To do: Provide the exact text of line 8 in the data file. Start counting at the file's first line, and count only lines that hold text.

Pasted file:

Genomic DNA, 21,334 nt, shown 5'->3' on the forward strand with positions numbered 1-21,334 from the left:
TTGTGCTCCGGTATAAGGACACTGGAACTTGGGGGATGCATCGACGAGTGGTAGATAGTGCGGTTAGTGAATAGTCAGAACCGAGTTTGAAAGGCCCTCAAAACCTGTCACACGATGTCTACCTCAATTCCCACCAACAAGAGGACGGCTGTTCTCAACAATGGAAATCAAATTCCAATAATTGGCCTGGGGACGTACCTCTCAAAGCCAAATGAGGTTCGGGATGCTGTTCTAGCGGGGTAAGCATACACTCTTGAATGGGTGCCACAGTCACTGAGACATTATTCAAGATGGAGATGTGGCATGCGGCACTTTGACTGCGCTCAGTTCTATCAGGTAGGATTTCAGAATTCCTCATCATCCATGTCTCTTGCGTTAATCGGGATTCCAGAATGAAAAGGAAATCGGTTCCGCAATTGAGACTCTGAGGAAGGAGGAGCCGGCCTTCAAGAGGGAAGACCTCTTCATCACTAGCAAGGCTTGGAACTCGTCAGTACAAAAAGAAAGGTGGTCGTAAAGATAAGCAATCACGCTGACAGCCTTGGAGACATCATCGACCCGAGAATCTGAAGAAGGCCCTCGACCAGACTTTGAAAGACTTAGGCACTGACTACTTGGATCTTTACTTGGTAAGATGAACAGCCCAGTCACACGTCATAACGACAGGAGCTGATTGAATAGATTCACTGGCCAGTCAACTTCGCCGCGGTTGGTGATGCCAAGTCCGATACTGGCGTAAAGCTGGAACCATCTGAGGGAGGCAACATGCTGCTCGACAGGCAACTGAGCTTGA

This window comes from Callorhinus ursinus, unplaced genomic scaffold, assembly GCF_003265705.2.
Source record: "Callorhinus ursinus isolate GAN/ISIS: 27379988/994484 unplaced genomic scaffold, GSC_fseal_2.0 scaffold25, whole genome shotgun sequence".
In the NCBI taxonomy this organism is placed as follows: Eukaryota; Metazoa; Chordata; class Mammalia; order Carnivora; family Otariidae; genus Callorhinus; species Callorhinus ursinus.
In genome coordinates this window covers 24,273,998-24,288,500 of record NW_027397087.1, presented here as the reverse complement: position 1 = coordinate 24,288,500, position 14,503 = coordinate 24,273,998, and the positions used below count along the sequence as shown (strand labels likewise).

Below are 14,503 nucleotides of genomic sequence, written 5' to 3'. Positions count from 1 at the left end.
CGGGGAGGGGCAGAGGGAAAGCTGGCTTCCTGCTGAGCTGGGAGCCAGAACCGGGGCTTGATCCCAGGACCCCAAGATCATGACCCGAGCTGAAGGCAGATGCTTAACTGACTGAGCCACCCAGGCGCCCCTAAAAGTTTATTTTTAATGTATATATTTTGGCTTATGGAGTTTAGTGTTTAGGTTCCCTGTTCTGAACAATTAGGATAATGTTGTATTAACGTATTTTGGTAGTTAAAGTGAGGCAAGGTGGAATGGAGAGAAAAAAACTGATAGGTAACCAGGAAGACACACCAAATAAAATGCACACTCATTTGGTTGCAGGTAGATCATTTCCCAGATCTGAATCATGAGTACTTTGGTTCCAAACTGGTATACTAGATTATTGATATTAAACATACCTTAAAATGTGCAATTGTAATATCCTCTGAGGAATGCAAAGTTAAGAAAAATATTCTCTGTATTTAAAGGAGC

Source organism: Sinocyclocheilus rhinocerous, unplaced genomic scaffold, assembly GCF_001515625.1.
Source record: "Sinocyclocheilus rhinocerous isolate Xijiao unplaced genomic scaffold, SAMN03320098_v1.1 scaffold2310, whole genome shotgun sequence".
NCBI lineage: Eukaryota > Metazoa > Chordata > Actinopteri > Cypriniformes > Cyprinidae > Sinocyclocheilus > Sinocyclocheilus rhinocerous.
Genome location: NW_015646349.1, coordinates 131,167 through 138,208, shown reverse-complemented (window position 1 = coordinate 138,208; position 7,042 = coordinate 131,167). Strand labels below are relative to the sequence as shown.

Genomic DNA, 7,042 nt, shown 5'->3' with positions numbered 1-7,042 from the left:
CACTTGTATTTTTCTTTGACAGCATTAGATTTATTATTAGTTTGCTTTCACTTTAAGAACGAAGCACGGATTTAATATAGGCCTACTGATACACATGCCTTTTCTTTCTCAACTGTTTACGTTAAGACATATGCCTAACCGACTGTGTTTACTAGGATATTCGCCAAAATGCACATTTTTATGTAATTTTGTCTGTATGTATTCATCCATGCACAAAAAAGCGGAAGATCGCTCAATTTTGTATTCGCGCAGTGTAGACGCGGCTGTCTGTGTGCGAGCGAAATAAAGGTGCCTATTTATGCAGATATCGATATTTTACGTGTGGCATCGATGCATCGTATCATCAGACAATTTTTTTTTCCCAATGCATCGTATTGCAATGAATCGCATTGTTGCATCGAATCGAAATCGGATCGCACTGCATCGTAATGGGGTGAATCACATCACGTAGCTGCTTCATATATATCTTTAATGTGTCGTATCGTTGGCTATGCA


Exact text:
CGGGGAGGGGCAGAGGGAAAGCTGGCTTCCTGCTGAGCTGGGAGCCAGAACCGGGGCTTGATCCCAGGACCCCAAGATCATGACCCGAGCTGAAGGCAGATGCTTAACTGACTGAGCCACCCAGGCGCCCCTAAAAGTTTATTTTTAATGTATATATTTTGGCTTATGGAGTTTAGTGTTTAGGTTCCCTGTTCTGAACAATTAGGATAATGTTGTATTAACGTATTTTGGTAGTTAAAGTGAGGCAAGGTGGAATGGAGAGAAAAAAACTGATAGGTAACCAGGAAGACACACCAAATAAAATGCACACTCATTTGGTTGCAGGTAGATCATTTCCCAGATCTGAATCATGAGTACTTTGGTTCCAAACTGGTATACTAGATTATTGATATTAAACATACCTTAAAATGTGCAATTGTAATATCCTCTGAGGAATGCAAAGTTAAGAAAAATATTCTCTGTATTTAAAGGAGC